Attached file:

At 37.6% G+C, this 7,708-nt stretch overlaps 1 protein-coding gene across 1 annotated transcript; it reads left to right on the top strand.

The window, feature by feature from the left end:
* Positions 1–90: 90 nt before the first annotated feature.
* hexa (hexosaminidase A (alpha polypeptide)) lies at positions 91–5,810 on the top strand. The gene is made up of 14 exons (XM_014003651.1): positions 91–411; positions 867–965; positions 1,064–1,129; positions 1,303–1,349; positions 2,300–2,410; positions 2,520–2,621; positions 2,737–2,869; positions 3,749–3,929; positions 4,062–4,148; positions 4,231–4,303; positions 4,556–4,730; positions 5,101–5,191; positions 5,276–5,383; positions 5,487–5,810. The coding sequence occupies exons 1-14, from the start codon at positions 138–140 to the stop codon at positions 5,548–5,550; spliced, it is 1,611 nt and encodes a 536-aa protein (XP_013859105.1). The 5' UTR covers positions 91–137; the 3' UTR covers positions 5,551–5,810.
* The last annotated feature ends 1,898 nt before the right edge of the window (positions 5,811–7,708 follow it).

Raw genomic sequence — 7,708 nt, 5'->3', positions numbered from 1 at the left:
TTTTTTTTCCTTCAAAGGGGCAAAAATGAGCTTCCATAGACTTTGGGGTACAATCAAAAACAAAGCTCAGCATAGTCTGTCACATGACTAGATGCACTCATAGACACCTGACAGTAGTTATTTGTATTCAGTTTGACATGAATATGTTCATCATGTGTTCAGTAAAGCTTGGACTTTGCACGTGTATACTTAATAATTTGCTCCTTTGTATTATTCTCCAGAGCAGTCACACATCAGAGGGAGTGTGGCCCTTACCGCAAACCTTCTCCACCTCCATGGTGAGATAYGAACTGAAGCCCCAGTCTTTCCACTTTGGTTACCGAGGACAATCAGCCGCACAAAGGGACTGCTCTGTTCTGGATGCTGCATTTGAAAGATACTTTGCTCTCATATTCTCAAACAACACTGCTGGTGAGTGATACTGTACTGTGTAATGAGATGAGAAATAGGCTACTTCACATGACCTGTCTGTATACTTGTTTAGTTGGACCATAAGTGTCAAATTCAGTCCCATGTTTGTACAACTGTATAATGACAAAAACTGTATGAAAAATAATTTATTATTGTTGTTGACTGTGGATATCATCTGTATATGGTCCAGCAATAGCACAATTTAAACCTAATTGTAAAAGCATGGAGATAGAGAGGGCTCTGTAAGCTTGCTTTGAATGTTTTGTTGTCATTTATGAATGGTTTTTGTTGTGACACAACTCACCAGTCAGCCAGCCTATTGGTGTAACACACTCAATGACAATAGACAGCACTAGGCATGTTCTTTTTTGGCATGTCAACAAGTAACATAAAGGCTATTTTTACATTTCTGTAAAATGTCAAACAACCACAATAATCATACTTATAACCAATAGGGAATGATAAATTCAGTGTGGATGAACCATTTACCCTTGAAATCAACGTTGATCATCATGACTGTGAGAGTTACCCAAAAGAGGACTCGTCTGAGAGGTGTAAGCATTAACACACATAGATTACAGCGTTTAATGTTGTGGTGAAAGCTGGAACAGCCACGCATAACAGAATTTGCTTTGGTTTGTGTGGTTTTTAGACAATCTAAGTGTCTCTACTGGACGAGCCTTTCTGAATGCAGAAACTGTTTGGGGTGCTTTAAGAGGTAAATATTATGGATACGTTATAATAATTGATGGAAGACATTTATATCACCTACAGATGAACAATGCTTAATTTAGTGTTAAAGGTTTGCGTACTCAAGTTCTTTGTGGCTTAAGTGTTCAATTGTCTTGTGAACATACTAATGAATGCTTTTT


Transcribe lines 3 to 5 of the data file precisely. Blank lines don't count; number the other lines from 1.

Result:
* Positions 1–90: 90 nt before the first annotated feature.
* hexa (hexosaminidase A (alpha polypeptide)) lies at positions 91–5,810 on the top strand. The gene is made up of 14 exons (XM_014003651.1): positions 91–411; positions 867–965; positions 1,064–1,129; positions 1,303–1,349; positions 2,300–2,410; positions 2,520–2,621; positions 2,737–2,869; positions 3,749–3,929; positions 4,062–4,148; positions 4,231–4,303; positions 4,556–4,730; positions 5,101–5,191; positions 5,276–5,383; positions 5,487–5,810. The coding sequence occupies exons 1-14, from the start codon at positions 138–140 to the stop codon at positions 5,548–5,550; spliced, it is 1,611 nt and encodes a 536-aa protein (XP_013859105.1). The 5' UTR covers positions 91–137; the 3' UTR covers positions 5,551–5,810.
* The last annotated feature ends 1,898 nt before the right edge of the window (positions 5,811–7,708 follow it).